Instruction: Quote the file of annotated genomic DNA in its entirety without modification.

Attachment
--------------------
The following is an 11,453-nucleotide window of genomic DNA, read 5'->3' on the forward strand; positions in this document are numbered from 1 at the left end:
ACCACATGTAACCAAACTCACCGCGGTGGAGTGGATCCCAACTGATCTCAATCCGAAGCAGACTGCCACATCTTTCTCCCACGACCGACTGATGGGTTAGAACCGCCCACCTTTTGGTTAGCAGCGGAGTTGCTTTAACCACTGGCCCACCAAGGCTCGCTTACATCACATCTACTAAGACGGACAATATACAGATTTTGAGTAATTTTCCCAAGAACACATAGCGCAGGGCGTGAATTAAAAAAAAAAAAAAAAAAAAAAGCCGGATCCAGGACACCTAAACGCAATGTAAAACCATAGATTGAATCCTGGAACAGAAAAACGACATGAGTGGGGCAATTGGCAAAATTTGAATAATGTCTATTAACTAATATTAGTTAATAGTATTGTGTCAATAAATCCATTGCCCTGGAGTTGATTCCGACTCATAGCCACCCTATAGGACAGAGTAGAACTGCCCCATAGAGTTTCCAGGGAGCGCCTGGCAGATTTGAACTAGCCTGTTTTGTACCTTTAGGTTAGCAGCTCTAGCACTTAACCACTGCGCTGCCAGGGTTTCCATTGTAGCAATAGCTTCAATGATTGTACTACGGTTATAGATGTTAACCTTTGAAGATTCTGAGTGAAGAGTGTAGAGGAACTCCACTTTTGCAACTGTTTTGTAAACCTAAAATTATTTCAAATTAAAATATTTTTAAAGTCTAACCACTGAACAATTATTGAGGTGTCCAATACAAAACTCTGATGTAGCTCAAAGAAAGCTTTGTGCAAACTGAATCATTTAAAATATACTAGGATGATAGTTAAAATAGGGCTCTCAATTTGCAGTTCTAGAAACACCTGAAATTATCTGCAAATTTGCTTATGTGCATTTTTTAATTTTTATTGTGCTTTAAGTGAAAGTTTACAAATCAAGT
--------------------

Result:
The following is an 11,453-nucleotide window of genomic DNA, read 5'->3' on the forward strand; positions in this document are numbered from 1 at the left end:
ACCACATGTAACCAAACTCACCGCGGTGGAGTGGATCCCAACTGATCTCAATCCGAAGCAGACTGCCACATCTTTCTCCCACGACCGACTGATGGGTTAGAACCGCCCACCTTTTGGTTAGCAGCGGAGTTGCTTTAACCACTGGCCCACCAAGGCTCGCTTACATCACATCTACTAAGACGGACAATATACAGATTTTGAGTAATTTTCCCAAGAACACATAGCGCAGGGCGTGAATTAAAAAAAAAAAAAAAAAAAAAAGCCGGATCCAGGACACCTAAACGCAATGTAAAACCATAGATTGAATCCTGGAACAGAAAAACGACATGAGTGGGGCAATTGGCAAAATTTGAATAATGTCTATTAACTAATATTAGTTAATAGTATTGTGTCAATAAATCCATTGCCCTGGAGTTGATTCCGACTCATAGCCACCCTATAGGACAGAGTAGAACTGCCCCATAGAGTTTCCAGGGAGCGCCTGGCAGATTTGAACTAGCCTGTTTTGTACCTTTAGGTTAGCAGCTCTAGCACTTAACCACTGCGCTGCCAGGGTTTCCATTGTAGCAATAGCTTCAATGATTGTACTACGGTTATAGATGTTAACCTTTGAAGATTCTGAGTGAAGAGTGTAGAGGAACTCCACTTTTGCAACTGTTTTGTAAACCTAAAATTATTTCAAATTAAAATATTTTTAAAGTCTAACCACTGAACAATTATTGAGGTGTCCAATACAAAACTCTGATGTAGCTCAAAGAAAGCTTTGTGCAAACTGAATCATTTAAAATATACTAGGATGATAGTTAAAATAGGGCTCTCAATTTGCAGTTCTAGAAACACCTGAAATTATCTGCAAATTTGCTTATGTGCATTTTTTAATTTTTATTGTGCTTTAAGTGAAAGTTTACAAATCAAGT